"Recommended Components"—the St. Hubbins' Syndrome! Page 2

In some ways, of course, the ratings game really does matter. Even though ratings don't give a true and objective assessment of the quality of institutions, they matter because many people believe they do. As a result, they can powerfully shape public perceptions and behavior. Now I'm working at yet another school touched by scandal. Its law school suddenly dropped in the rankings from (so-called) "second tier" to "third tier." What happened? It turned out that U.S. News & World Report made a computational error: The school should have retained its second-tier ranking. Unfortunately, 225,000 copies of the magazine with the flawed survey results were printed and distributed at the worst time possible: just after the school had sent out its acceptance letters. No doubt some prospective students opened their letters ("Hooray! I got in!") only to be disappointed when they opened the magazine ("Aw, but now it's only a third-tier school..."). Of course, the school didn't drop in quality overnight. But if many prospective students believe it did, or even if they think other people believe it did, they might choose to enroll elsewhere. Ask any financial officer at a college: rankings matter.

A Linn dealer told me a few years back that once the LP12 (in its Cirkus/Trampolin/high-wire/flaming-hoop version) made it into Stereophile's Class A, the real circus began. Demand went way up when audiophiles realized they could buy a Class A 'table at a Class B price. No doubt the rankings climb was due to the new version of the 'table and its improved sonics. But suppose that Stereophile had made a mistake, as did U.S. News. Suppose that the LP12 had not been modified, and that it was accidentally ranked as a Class A turntable. I'm speculating here, but I bet that the effect would have been similar. Sales would have gone up, as if the high priests in Santa Fe had really transformed some Class B water into Class A wine.

Because "Recommended Components" is so powerful, it's handy if you happen to be selling used equipment that's been recommended. Does the following conversation sound familiar?

[ring ring] "Hello. Yes, I still have the transport. Oh, you've never heard of the company? Well, it's a very small company. They're based in North Dakota and they only make 10 or so of these a year. No, it's never been reviewed or recommended by any of the major audio mags, so far as I know. Not many people know about this gem—but let me tell you, they should, because it sounds just gre... Hello? Hello?"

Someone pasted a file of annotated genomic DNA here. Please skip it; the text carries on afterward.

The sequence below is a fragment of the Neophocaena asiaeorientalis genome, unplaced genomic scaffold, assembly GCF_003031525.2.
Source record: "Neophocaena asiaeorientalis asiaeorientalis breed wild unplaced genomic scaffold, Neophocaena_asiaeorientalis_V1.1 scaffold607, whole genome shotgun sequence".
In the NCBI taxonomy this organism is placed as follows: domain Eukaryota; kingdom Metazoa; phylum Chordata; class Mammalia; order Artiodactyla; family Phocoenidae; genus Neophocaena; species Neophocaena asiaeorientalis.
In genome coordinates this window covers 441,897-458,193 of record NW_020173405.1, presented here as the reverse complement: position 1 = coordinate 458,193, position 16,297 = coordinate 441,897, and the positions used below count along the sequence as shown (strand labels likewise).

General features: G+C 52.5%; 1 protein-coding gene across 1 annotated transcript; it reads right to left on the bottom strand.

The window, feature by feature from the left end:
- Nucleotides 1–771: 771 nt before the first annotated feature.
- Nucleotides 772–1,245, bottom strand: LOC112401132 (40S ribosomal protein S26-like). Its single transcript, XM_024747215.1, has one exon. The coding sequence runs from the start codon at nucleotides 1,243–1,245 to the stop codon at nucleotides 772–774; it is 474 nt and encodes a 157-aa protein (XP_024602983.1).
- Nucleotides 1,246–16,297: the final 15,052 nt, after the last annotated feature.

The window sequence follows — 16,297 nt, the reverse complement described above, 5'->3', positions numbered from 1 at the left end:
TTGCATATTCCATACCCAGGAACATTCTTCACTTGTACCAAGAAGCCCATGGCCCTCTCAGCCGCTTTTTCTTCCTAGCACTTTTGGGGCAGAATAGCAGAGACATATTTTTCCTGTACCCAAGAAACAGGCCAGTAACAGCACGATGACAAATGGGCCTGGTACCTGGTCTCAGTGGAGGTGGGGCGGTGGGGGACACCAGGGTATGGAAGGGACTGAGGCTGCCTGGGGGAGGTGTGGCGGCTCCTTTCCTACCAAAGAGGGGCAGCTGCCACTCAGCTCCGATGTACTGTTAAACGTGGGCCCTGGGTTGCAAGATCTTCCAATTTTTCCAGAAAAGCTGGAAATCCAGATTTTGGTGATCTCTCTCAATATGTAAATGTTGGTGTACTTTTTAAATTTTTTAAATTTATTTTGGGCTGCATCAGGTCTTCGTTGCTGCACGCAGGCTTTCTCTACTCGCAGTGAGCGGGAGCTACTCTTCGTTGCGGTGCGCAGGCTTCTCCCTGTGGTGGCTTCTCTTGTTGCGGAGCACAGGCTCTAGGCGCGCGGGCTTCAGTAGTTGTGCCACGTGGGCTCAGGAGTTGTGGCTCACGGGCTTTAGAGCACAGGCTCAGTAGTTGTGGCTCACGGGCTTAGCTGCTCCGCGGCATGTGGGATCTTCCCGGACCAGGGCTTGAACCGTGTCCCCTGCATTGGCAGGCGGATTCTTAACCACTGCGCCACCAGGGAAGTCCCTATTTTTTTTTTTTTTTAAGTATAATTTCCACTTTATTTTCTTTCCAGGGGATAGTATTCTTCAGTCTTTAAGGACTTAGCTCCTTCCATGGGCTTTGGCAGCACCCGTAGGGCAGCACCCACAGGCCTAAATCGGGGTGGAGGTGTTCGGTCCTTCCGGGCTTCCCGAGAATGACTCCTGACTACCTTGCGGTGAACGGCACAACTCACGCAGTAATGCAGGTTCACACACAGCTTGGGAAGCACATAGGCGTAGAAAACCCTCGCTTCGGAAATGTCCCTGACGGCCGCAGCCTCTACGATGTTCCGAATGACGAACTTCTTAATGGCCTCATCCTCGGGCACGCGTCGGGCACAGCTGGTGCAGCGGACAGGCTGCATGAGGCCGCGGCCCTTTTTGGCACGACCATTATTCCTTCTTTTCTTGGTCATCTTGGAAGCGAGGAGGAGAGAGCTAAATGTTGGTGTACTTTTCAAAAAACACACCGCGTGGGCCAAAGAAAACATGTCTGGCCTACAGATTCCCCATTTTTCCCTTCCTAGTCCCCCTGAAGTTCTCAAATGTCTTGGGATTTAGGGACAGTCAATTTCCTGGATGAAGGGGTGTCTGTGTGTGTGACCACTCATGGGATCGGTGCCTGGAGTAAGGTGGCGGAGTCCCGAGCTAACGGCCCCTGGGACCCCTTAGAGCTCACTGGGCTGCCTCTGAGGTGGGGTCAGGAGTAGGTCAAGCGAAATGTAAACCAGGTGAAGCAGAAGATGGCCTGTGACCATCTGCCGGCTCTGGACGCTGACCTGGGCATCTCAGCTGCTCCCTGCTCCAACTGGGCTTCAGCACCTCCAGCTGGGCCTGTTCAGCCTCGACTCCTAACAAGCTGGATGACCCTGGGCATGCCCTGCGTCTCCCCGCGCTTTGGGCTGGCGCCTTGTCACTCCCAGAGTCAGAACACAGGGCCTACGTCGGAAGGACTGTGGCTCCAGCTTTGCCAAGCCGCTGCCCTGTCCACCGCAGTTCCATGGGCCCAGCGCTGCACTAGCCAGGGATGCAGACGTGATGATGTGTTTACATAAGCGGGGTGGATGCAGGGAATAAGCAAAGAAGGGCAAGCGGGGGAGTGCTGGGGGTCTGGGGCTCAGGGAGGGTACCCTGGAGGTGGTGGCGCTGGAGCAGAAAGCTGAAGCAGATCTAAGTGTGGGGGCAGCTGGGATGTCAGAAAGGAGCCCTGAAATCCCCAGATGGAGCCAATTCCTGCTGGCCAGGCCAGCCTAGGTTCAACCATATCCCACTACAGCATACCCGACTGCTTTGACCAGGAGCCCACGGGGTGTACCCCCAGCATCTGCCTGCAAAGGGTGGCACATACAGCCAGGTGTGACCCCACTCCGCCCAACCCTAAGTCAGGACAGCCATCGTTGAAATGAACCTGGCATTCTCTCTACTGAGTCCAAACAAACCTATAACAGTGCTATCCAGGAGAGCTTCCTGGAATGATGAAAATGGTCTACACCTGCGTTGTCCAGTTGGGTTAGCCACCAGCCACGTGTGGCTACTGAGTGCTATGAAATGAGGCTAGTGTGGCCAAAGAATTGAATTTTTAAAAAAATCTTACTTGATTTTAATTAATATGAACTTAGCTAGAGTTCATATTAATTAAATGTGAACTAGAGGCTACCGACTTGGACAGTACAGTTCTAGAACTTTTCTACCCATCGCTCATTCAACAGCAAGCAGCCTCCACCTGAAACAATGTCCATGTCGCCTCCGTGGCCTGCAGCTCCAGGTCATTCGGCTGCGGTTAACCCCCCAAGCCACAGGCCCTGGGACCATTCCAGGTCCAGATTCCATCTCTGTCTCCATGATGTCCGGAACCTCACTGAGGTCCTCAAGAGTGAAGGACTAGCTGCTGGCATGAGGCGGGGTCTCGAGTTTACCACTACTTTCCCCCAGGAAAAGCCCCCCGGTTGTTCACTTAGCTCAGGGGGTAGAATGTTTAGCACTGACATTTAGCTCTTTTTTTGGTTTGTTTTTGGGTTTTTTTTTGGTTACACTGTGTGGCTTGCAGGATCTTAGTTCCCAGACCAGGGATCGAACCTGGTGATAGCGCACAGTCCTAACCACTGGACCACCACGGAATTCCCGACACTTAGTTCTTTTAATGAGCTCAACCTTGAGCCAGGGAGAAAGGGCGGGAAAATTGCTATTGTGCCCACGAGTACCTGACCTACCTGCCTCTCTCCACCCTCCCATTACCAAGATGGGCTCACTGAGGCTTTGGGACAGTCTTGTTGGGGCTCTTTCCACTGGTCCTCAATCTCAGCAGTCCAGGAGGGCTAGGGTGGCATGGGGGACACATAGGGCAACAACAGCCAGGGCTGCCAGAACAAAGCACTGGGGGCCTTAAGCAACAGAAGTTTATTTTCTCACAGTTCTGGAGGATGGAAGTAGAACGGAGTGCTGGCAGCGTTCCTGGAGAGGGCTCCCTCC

It's much easier to say, "It's a great transport, and a bunch of folks at Stereophile think so too! Look at 'Recommended Components' and call me back if you want to come over and hear it." It works.

If you're buying used equipment, sometimes reviews and rankings are all you have to go on. Hearing a component is one thing; carefully auditioning it is another. True stories: I once checked out an integrated amp while a bratty, noisy three-year-old crawled all over me and the listening chair. ("Don't mind her," said one of those isn't-my-child-just-an-angel? parents.) Then there was the guy who covered the walls and ceiling of his studio apartment with packing foam and egg cartons—the DEDE approach, evidently. My favorite misadventure on the audio front, however, was looking at a pair of MartinLogan Monoliths (yes, the big ones). After driving for more than an hour, I found them set up in the dining nook (not room, nook) of a small condominium, powered by a mid-fi receiver (the seller's mega-amp was broken). If I leaned down under the dining table, I could hear the woofers; if I sat upright, I could hear the electrostatic panels. "They sure are big," I said.

In situations like this, if I hear at least some potential in a component, and if it's been highly rated by reviewers who seem to have their ears on straight, then I'll take the chance and bring it home. (I passed on the Monoliths—they were just a bit too big for my dining nook.) Besides, if the component has been recommended, it'll be that much easier to sell if it doesn't work well in my own system.

Still, none of these factors fully explains how "Recommended Components" can cause St. Hubbins' Syndrome. If you're a regular reader of Stereophile, you're no enemy of subjective reviewing. And if that's true, then you know that reasonable people can disagree over what's hot and what's not in audio. Besides, issues like room-dependence and system-dependence are getting more and more press in these pages. So there's even less reason to be upset if a reviewer or editor thinks that your major purchase (when auditioned in their room and their system) is a major mistake. But the syndrome remains. If I plunked down a year or two's savings on the Sonic Nirvana and then saw it panned, I admit, I'd be disappointed.

Maybe it's just fashion. As my high-school history teacher long ago announced, "If Jackie Kennedy were to stick a fork in her nose, half the women in America would do it too." Maybe John Atkinson, Wes Phillips, and the rest of the crew are taste-makers, as Jackie Kennedy used to be. If so, owning a nonrecommended component would be like wearing a blue polyester leisure suit to a reception at GQ HQ.

Nah...that's not the logic or spirit behind "Recommended Components." It's not a taste-maker, it's a taste-reflector. Most of us suppose, I think, that if the editors prefer the Musical Ecstasy to the Sonic Nirvana, then a lot of other audiophiles—perhaps even all of them—would come to the same conclusion if they were doing the reviewing. If the same goes for all the other components that make the grade, then "Recommended Components" seems to reflect a consensus about what's good and what's great. If so, that's the key to the puzzle: "Recommended Components" is powerful because consensus is a strange and powerful psychological thing.

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